By Jim Schutze
By Rachel Watts
By Lauren Drewes Daniels
By Anna Merlan
By Lee Escobedo
"No wonder nobody came to my funeral. Nobody knew about it but you," Goldblatt good-naturedly replied.
Goldblatt hadn't actually seen the article until Buzz called. Then, the colorful former councilman reacted less good-naturedly to some other things Schutze called him--including "transparently racist."
"The truth is, I've been a greater friend to blacks then he has," Goldblatt says. "I began the original lawsuit that brought about single-member districts. It went all the way to the Supreme Court."
Goldblatt also takes issue with Schutze's characterization of him being "in favor of many weird things."
"What's crazy about a monorail that 55,000 citizens of Dallas also wanted?" asks Goldblatt. "I wanted to start a recycling program. What's weird about that? I also asked city hall to turn off one-third of the lights it burned in every room. They said they couldn't, because there was only one switch per room. I told them to take out the light bulbs then. And you know what? It saved the city $100,000 a year. I'm really weird, huh?"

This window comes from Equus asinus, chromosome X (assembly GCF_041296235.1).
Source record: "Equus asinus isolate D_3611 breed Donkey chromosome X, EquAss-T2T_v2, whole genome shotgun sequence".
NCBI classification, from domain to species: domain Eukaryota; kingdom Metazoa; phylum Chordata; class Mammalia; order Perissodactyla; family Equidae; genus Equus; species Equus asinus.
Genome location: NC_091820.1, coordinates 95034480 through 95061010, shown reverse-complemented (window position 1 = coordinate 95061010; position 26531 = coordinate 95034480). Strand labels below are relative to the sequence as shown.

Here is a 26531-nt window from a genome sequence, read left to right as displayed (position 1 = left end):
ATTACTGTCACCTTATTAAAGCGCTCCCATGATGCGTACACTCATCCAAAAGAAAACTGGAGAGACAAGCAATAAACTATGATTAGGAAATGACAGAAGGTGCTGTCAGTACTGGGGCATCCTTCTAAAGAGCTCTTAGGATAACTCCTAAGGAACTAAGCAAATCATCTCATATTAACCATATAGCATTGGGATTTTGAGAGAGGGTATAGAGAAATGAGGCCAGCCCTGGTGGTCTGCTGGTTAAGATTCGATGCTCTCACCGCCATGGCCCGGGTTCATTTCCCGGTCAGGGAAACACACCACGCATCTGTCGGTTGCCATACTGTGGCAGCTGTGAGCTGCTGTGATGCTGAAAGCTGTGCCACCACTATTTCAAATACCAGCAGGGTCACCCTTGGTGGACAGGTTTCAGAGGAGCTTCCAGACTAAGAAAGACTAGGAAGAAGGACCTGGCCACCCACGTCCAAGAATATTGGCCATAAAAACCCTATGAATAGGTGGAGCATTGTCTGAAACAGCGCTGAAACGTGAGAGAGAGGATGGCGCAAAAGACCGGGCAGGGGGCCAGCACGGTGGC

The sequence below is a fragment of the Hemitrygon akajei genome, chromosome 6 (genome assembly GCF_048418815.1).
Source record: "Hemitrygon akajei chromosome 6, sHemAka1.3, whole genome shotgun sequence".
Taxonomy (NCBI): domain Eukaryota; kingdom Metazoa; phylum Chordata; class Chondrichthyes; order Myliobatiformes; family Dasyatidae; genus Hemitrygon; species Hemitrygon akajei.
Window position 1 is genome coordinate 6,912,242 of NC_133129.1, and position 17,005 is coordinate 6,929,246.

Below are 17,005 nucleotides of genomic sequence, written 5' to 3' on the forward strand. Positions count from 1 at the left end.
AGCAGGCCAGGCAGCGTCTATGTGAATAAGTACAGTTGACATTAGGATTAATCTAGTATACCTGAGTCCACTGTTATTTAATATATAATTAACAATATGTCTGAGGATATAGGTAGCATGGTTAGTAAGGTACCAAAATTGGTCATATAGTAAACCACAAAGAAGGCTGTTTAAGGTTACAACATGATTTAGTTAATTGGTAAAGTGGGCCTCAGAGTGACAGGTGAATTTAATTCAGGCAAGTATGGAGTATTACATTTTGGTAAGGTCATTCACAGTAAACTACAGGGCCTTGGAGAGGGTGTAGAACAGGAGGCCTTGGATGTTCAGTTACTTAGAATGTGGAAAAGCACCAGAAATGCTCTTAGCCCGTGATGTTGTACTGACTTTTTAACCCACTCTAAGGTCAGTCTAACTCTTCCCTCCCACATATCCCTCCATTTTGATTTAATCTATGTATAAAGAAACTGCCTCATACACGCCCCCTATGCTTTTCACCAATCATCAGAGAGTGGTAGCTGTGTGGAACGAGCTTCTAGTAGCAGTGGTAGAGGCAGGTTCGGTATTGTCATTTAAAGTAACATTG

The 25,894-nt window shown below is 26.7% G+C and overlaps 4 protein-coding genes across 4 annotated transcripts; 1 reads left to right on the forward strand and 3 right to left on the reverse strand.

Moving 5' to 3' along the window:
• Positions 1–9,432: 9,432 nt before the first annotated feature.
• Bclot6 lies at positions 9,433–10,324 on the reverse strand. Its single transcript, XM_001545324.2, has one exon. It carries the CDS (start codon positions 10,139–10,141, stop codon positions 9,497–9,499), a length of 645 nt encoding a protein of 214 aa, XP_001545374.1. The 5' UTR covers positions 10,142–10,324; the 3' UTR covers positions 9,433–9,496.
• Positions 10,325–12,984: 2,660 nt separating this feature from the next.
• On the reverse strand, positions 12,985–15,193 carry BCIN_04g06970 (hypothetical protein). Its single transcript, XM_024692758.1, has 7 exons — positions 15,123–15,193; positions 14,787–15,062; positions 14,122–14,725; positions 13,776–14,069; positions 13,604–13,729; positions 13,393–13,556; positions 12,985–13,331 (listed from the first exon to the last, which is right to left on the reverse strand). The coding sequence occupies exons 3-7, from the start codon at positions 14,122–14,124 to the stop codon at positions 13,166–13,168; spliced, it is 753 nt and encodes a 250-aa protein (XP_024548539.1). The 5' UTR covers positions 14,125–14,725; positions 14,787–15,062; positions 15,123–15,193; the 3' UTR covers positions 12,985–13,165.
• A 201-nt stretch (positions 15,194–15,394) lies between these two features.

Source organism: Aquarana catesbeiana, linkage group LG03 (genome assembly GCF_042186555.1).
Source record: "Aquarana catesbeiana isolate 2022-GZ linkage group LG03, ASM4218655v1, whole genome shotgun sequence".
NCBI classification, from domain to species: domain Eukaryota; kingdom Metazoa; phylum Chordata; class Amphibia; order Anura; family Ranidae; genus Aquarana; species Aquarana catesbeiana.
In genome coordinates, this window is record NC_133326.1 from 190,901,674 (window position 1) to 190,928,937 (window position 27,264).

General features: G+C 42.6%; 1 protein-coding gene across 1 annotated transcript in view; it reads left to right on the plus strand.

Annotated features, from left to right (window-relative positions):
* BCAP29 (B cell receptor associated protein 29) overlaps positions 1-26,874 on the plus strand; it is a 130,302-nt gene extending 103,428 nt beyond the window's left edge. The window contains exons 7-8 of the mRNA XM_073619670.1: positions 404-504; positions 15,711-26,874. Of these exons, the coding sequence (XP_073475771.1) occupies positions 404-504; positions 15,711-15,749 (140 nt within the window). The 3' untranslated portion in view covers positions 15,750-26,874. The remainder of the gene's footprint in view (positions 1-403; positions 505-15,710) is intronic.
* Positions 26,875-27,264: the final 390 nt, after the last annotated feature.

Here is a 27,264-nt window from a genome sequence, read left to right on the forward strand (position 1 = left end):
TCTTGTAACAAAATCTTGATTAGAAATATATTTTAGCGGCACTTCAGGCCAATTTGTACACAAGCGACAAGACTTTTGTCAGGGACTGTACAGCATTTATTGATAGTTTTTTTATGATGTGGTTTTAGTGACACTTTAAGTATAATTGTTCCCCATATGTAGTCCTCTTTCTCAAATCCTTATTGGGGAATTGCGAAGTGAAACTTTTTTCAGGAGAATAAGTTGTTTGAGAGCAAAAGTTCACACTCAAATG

Man in the middle
The misguided move to soften Texas' legendary no-pass, no-play rules--the symbolic heart of a decade-old education-reform package masterminded by Ross Perot--has put former Perot consigliore Tom Luce in a sticky situation.
As Perot's right-hand man, Luce served as chief of staff of the blue-ribbon state committee that drew up and pushed through the reform package in the mid-1980s. But now he's an advisor on public education to Republican Texas Governor George W. Bush--who's publicly refused to rule out signing the education un-reform bill into law.
Bush spokeswoman Karen Hughes says Bush supports no-pass, no-play in principle--but will consider the arguments of principals and coaches who favor halving the six-week penalty for students with a failing grade (they claim it prompts sidelined jocks to get into trouble and join gangs).
What does Luce, who helped develop Bush's proposals on home-rule schools and has just published a book containing his prescription for education reform (Now or Never: How We Can Save Our Public Schools), think about this assault on his landmark legislative legacy? "I hope they leave no-pass, no-play alone," he tells Buzz, before adding diplomatically: "I can't speak for the governor."
Buzz us at 757-8439 (voice) or 757-8593 (fax) or via Internet at firstname.lastname@example.org. Or put pen to paper and send the tip to P.O. Box 190289, Dallas, 75219.